Water ingestion reduces skin blood flow through sympathetic vasoconstriction

Chih Cherng Lu, Min Hui Li, Tso Chou Lin, Ta Liang Chen, Ruei Ming Chen, Che Se Tung, Ching Jiunn Tseng, Shung Tai Ho

Research output: Contribution to journalArticlepeer-review

17 Citations (Scopus)


Objective: Water ingestion induces a pressor effect in patients with efferent baroreflex impairment and a mild pressor effect in elderly healthy subjects. However, water raised the total peripheral vascular resistance (TPR) without a prominent change in blood pressure in young healthy subjects. We try to investigate whether water elicits a cardiovascular response via regulating regional skin blood flow (SkBF) in young healthy subjects. Methods: In a randomized, controlled, crossover fashion, 15 healthy male subjects (19-27 years old) ingested either 500 (water session) or 50 ml of water (control). The heart rate, blood pressure, cardiac index, and TPR were measured using a Task Force Monitor. A laser Doppler velocimeter was used to determine the change in the SkBF at the left thenar eminence. Plasma catecholamines and their metabolites were also measured. Results: At 25 min after ingestion of 500 ml water, the cardiac index and SkBF significantly decreased compared to control. In contrast, the TPR significantly increased after ingestion of 500 ml water. Plasma dihydroxyphenylalanine significantly increased at 25 min after water. Interpretation: Water ingestion decreases the cardiac index to compensate for the increase in the TPR, leading to no net change in blood pressure in young healthy subjects. This study suggests that water decreases the SkBF, a mechanism that might account partly for the nature of osmopressor response to water in young healthy subjects.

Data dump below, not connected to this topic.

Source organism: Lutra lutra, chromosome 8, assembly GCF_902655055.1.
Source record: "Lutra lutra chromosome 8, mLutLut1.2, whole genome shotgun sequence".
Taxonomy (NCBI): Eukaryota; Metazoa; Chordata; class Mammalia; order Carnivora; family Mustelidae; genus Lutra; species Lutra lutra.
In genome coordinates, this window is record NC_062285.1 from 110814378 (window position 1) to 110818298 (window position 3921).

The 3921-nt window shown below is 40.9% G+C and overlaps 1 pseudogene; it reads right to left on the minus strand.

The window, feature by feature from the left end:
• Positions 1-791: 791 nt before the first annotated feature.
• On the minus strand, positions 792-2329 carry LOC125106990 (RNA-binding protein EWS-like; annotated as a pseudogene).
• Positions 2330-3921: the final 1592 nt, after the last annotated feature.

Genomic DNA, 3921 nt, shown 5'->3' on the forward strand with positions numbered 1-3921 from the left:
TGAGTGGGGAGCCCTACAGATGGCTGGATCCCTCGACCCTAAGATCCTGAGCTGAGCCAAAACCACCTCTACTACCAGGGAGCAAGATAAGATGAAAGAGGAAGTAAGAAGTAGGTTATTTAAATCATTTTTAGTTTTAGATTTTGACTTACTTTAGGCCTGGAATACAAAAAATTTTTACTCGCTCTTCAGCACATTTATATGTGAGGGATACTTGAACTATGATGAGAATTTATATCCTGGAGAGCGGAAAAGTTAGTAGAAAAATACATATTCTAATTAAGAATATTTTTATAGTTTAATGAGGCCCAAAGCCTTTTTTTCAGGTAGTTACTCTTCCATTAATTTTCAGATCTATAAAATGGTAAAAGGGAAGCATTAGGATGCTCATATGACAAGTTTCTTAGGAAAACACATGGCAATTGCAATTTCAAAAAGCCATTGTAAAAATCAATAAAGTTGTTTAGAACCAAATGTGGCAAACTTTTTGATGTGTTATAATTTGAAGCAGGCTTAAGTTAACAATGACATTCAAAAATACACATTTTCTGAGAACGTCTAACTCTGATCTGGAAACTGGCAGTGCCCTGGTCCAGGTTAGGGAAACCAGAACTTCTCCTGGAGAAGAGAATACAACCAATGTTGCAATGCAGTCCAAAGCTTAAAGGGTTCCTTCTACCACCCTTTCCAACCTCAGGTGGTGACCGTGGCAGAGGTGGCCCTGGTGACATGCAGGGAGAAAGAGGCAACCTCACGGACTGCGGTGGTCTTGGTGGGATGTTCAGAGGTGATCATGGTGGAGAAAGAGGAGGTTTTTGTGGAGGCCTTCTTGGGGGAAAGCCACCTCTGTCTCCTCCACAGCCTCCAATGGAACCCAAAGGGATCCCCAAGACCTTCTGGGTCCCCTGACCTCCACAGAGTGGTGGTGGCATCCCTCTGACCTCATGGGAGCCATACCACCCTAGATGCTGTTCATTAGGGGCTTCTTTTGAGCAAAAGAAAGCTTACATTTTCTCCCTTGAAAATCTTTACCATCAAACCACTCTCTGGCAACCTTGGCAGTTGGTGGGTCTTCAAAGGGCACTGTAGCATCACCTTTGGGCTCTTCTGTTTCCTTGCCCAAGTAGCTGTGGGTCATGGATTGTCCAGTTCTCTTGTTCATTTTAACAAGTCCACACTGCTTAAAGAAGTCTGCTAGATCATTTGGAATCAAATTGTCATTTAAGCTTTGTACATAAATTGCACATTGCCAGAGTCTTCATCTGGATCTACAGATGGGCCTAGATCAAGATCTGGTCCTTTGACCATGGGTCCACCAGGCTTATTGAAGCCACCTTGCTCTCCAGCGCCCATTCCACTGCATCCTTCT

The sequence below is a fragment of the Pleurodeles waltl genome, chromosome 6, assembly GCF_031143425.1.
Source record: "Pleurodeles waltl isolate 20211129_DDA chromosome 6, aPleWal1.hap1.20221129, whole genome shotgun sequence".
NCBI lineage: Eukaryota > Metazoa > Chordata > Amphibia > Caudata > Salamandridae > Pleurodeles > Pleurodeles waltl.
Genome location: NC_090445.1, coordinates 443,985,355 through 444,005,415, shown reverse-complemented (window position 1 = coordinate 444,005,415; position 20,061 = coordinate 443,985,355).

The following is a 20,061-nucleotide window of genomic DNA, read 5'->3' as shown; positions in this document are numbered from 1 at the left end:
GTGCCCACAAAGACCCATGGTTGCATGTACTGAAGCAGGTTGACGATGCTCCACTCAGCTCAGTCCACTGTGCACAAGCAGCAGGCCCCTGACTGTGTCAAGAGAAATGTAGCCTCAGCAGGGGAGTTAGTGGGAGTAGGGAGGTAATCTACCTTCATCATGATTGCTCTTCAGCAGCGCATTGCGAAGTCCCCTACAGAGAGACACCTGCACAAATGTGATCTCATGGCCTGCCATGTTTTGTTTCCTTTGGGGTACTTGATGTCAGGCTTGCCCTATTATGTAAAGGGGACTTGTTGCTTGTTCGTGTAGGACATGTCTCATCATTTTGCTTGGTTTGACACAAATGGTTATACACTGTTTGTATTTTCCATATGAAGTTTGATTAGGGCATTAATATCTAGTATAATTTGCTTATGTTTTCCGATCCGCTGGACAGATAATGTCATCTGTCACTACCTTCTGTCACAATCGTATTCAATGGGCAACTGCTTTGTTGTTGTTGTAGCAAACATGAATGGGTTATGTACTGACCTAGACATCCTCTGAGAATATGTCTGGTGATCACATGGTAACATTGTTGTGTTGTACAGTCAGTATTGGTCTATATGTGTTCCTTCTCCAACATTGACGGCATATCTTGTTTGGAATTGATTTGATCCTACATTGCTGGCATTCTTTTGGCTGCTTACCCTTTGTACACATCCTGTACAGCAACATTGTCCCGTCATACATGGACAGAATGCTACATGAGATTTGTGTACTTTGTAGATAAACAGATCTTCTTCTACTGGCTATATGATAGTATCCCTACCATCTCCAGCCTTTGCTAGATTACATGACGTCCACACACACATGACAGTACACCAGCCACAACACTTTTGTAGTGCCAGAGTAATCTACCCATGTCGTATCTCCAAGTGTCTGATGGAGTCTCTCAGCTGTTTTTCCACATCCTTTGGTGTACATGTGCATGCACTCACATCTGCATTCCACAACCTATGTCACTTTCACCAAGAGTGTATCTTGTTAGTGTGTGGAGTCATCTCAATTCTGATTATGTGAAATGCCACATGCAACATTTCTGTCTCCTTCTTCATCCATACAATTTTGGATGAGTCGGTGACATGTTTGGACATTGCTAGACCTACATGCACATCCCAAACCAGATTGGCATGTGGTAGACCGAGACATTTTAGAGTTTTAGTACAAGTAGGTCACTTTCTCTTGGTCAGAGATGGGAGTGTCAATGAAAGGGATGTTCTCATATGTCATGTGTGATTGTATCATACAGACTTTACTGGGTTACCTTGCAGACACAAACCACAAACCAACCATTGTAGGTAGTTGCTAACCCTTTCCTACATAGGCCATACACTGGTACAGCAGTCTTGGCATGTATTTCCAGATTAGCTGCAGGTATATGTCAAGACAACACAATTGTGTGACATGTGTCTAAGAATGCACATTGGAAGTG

Original languageEnglish
Pages (from-to)63-69
Number of pages7
JournalClinical Autonomic Research
Issue number2
Publication statusPublished - Apr 2012


  • Laser Doppler skin blood flow (SkBF)
  • Plasma catecholamines
  • Total peripheral vascular resistance (TPR)
  • Water ingestion

ASJC Scopus subject areas

  • Endocrine and Autonomic Systems
  • Clinical Neurology


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